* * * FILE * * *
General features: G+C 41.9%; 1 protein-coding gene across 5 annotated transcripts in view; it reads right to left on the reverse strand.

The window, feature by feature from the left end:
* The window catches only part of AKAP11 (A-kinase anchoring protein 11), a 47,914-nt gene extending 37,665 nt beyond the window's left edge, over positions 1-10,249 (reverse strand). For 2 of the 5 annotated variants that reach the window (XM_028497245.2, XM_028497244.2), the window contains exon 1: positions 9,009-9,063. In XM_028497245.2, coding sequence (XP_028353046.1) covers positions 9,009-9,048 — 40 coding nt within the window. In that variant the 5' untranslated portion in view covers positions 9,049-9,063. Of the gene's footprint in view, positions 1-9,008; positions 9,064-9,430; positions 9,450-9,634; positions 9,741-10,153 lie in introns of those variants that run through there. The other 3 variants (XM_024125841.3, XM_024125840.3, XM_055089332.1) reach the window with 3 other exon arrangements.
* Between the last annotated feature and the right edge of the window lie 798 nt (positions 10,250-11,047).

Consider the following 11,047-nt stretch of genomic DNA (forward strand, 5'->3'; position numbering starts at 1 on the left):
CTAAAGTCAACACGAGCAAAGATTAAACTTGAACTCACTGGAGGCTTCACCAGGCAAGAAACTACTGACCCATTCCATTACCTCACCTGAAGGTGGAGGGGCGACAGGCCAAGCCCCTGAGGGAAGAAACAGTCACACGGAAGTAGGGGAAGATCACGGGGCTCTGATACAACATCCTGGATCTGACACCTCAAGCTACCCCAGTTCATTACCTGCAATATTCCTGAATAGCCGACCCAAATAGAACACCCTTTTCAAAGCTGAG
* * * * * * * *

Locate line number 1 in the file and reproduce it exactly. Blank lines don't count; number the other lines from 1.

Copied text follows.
General features: G+C 41.9%; 1 protein-coding gene across 5 annotated transcripts in view; it reads right to left on the reverse strand.